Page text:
As I told Elvis the other day, I remember it well
Burt's Eye View
The scene is imprinted in my memory in full Kodachrome color. There I was, hoofing it at a pretty good pace on my daily 10-mile run, when suddenly out of the woods burst a …
No, wait. That was somebody else.
I know it wasn’t me because I haven’t run a roll of Kodachrome in years. Or wooded trails. Not to mention 10 miles. Or any other distance that involved the word “run.”
The only thing running off into the unknown is my memory. The older I get, the more I remember things that didn’t happen.
Like the time I was raised by wolves and hung around with this big bear named Baloo. All these years later, I was beginning to feel a bit guilty about tying that flaming branch to Shere Kahn’s tail. I asked my mom — the human one — if I should apologize to the tiger.
“You’re doing it again,” Mom said. “How many times do I need to remind you that there were no wolves in our house — just a pack of wild hyenas.”
I can call to mind that there were four of us kids, a couple dogs, bunches of cats and a few rambunctious cows, but I don’t recall any hyenas, wild or otherwise. Mom’s memory is going.
Misremembering the particulars plagues my family. I know it’s not just me because at gatherings with relatives, I hear some of the most fascinating stories about the weird things I did in my childhood. I wish I had been there.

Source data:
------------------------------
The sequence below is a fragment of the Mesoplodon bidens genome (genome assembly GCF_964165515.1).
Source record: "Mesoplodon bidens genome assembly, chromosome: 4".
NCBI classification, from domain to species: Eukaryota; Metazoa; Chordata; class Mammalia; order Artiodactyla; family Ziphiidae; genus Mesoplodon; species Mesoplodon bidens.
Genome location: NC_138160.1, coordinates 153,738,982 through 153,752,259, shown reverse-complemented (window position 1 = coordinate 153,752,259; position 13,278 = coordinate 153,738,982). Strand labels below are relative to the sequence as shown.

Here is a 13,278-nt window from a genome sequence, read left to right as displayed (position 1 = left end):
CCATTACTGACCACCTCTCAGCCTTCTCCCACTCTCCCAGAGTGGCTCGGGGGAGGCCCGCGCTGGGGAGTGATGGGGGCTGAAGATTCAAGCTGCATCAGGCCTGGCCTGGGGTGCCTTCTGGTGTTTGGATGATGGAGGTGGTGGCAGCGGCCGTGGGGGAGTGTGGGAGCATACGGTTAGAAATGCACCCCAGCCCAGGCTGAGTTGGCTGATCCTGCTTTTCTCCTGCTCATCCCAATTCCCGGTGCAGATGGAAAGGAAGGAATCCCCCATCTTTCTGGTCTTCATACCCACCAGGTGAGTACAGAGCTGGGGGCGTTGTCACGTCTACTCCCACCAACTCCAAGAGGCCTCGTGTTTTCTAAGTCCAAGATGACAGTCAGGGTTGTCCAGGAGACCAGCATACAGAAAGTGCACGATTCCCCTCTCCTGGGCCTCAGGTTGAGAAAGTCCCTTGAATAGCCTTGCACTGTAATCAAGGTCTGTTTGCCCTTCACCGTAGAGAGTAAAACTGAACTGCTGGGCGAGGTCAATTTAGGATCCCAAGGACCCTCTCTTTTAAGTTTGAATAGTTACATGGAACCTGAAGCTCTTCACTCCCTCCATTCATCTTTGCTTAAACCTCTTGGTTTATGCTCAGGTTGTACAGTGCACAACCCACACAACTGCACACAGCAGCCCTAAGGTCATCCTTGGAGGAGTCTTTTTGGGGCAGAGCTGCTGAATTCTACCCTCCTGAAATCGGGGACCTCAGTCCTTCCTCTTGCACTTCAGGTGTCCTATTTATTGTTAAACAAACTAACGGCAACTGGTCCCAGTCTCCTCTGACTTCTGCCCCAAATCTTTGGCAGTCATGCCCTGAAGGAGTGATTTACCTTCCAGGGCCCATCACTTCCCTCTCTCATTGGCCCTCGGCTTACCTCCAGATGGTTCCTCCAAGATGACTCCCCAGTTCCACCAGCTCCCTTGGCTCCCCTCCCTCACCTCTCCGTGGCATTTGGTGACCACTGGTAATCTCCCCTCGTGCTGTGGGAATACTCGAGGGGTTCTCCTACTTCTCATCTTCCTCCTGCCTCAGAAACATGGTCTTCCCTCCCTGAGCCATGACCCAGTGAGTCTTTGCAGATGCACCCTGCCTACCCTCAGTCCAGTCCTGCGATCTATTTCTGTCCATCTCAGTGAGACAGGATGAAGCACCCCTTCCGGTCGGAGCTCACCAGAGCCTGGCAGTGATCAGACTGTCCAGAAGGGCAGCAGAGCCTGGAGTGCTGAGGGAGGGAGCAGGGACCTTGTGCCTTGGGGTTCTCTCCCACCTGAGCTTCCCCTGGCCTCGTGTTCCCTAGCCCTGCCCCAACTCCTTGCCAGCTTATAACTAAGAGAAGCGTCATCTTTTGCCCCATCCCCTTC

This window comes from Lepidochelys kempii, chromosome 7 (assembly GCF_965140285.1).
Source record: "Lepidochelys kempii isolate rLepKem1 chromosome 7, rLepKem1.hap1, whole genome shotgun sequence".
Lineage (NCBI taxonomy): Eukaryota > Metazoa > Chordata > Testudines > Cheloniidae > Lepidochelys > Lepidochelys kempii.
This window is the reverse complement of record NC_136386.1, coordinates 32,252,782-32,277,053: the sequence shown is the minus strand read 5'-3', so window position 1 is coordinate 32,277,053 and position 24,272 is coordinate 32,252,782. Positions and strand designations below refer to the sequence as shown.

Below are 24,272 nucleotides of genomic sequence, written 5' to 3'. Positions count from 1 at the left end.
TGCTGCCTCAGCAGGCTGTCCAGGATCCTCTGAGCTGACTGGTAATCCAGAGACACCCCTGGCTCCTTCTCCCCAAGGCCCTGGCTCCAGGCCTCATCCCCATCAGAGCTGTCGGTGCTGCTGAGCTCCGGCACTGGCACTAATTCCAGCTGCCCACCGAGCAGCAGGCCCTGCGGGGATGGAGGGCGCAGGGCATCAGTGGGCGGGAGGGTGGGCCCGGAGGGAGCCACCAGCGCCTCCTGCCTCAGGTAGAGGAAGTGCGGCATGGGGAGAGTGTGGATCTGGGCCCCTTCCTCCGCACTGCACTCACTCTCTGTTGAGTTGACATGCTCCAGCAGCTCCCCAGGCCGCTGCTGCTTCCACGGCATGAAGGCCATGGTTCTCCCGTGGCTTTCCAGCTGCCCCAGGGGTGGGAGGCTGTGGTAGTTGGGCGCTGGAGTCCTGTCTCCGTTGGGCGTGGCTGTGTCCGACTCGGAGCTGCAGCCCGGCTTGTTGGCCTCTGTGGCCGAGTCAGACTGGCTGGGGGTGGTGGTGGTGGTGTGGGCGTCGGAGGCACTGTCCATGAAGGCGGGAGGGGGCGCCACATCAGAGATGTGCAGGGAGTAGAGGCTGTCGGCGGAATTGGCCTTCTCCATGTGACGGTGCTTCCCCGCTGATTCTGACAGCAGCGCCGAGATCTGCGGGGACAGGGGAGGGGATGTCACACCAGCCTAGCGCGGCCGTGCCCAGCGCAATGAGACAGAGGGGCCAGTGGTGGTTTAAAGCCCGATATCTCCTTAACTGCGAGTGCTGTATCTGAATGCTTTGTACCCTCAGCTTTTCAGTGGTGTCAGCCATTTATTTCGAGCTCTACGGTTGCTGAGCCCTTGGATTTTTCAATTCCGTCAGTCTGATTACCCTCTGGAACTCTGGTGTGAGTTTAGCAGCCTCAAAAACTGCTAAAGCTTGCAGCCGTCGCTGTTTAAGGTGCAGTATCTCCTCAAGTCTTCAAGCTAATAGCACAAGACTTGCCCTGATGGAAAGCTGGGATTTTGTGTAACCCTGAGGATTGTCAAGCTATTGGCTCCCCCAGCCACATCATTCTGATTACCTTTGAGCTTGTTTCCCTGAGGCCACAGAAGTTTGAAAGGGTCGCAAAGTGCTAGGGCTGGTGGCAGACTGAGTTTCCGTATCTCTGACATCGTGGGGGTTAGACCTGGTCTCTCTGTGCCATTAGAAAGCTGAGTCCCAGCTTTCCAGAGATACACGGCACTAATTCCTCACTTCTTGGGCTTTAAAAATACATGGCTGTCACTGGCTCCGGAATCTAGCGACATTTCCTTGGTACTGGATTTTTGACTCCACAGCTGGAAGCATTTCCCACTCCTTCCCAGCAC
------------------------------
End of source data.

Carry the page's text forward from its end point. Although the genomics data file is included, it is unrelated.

I stop the storyteller and say, “That was my brother Tim” or “I think that was my cousin Scott” or “That was an episode of ‘Leave it to Beaver’ — I don’t have a brother named Wally.”
“Nope, I remember the dopey look on your face when the manure spreader blew up. It was definitely you. I was there.”
Maybe you were, but I wasn’t. Not that I recollect.
Mom keeps spinning this yarn about when, as a 15-year-old babysitter, I slid my little sister into a narrow, cardboard box. By the time Dad rescued her, her legs were so cramped she couldn’t walk for several minutes.
That doesn’t ring a bell. I thought it was my little brother and an upside-down laundry tote. And I poked a sandwich through the basket holes, so he was fine.
After that, my folks found another babysitter. So I was fine, too. At least, that’s how I remember it. Mom claims a different version of the story.
Maybe she’s right. Maybe I suffer from a condition I invented called Crammed Cranium Syndrome. After more than six decades of accumulating facts, figures and flashbacks, I’ve maxed out capacity. My brain randomly dumps memories every night to make room for the new adventures coming the next day. The old remembrances leak out my ear and soak into my pillow. On laundry day, all those memories are Wisked away with the Tide.
Science calls it “memory distortion.” Researchers say when our brains rearrange the gray matter filing cabinets, snippets get misplaced into other thoughts. That makes all of us susceptible to creating false memories — clearly recalling events that never happened.
So if you can detail every moment of the time you ate cheeseburgers at a truck stop with Elvis in 1986, you’re not crazy — you’re a science experiment.
Like I told Albert Einstein that day we went to Oz, that’s why Mom believes she raised a pack of wild hyenas. She didn’t. It was a herd of crazy baboons. I remember it well.
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